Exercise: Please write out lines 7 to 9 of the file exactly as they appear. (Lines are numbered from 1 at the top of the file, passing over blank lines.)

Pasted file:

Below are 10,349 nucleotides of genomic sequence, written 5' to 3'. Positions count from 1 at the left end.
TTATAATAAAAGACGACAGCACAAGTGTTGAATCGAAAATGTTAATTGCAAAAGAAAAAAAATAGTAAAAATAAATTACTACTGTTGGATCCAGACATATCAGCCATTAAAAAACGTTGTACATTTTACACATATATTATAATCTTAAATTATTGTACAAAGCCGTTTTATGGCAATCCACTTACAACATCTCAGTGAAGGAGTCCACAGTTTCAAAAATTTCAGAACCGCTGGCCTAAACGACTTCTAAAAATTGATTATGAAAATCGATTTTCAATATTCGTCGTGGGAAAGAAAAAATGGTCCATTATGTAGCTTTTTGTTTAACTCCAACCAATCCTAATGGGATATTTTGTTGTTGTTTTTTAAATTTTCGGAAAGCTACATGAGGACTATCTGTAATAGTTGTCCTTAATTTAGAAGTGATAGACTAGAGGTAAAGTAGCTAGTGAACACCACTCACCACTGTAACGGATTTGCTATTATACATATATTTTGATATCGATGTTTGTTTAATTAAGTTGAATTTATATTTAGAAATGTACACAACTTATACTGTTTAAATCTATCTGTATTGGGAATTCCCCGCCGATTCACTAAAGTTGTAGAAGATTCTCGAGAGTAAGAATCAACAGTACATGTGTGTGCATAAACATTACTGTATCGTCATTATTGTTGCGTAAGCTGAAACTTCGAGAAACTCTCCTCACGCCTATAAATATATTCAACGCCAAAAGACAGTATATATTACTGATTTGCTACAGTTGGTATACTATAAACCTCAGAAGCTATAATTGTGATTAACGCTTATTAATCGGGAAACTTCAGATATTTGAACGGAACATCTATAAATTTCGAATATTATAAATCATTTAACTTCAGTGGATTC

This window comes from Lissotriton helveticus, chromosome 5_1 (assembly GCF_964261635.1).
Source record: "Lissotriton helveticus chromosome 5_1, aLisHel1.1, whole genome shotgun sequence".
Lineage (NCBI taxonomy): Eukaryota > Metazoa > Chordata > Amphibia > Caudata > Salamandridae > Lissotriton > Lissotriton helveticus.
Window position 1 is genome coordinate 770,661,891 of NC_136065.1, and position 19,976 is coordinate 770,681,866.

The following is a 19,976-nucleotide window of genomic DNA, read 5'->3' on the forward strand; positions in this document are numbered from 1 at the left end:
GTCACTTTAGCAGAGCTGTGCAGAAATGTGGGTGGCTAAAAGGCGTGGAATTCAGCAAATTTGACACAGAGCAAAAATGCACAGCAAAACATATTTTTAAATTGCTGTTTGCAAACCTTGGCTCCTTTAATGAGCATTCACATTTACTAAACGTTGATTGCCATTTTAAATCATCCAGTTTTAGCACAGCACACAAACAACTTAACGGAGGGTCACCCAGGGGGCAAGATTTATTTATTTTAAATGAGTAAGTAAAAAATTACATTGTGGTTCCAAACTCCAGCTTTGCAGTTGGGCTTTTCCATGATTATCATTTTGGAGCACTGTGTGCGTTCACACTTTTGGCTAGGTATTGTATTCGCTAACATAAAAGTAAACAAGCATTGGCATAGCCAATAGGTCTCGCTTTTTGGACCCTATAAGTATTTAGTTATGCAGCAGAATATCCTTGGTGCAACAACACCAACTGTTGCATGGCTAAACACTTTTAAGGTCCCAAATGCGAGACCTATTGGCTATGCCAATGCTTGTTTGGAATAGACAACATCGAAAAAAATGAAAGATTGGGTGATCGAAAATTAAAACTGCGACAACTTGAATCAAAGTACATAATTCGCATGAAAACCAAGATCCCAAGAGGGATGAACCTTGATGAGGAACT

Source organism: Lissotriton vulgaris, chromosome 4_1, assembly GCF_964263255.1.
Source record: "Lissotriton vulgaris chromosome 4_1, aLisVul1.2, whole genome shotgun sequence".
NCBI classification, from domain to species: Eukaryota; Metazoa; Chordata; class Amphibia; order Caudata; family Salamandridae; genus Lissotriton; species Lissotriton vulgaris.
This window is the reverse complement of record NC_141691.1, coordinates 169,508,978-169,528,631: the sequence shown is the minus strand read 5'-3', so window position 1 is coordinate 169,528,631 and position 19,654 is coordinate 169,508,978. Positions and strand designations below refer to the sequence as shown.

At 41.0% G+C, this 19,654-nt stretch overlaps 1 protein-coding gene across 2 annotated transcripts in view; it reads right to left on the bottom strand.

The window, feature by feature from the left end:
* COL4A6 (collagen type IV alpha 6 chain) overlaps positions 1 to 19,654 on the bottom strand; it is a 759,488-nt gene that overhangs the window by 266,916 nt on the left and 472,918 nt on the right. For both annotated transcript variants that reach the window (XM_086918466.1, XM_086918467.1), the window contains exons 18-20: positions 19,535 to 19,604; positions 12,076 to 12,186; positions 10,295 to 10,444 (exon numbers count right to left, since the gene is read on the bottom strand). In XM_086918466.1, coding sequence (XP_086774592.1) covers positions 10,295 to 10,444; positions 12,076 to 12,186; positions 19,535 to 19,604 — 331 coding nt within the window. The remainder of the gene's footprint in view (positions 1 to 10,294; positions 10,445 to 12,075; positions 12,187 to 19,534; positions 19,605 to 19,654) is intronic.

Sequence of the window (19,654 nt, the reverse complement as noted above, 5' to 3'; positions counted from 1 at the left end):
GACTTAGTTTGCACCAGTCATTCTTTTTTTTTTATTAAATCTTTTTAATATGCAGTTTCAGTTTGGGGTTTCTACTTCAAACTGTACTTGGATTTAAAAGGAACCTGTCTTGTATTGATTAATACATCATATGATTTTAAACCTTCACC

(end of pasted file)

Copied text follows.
The following is a 19,976-nucleotide window of genomic DNA, read 5'->3' on the forward strand; positions in this document are numbered from 1 at the left end:
GTCACTTTAGCAGAGCTGTGCAGAAATGTGGGTGGCTAAAAGGCGTGGAATTCAGCAAATTTGACACAGAGCAAAAATGCACAGCAAAACATATTTTTAAATTGCTGTTTGCAAACCTTGGCTCCTTTAATGAGCATTCACATTTACTAAACGTTGATTGCCATTTTAAATCATCCAGTTTTAGCACAGCACACAAACAACTTAACGGAGGGTCACCCAGGGGGCAAGATTTATTTATTTTAAATGAGTAAGTAAAAAATTACATTGTGGTTCCAAACTCCAGCTTTGCAGTTGGGCTTTTCCATGATTATCATTTTGGAGCACTGTGTGCGTTCACACTTTTGGCTAGGTATTGTATTCGCTAACATAAAAGTAAACAAGCATTGGCATAGCCAATAGGTCTCGCTTTTTGGACCCTATAAGTATTTAGTTATGCAGCAGAATATCCTTGGTGCAACAACACCAACTGTTGCATGGCTAAACACTTTTAAGGTCCCAAATGCGAGACCTATTGGCTATGCCAATGCTTGTTTGGAATAGACAACATCGAAAAAAATGAAAGATTGGGTGATCGAAAATTAAAACTGCGACAACTTGAATCAAAGTACATAATTCGCATGAAAACCAAGATCCCAAGAGGGATGAACCTTGATGAGGAACT

Source organism: Lissotriton vulgaris, chromosome 4_1, assembly GCF_964263255.1.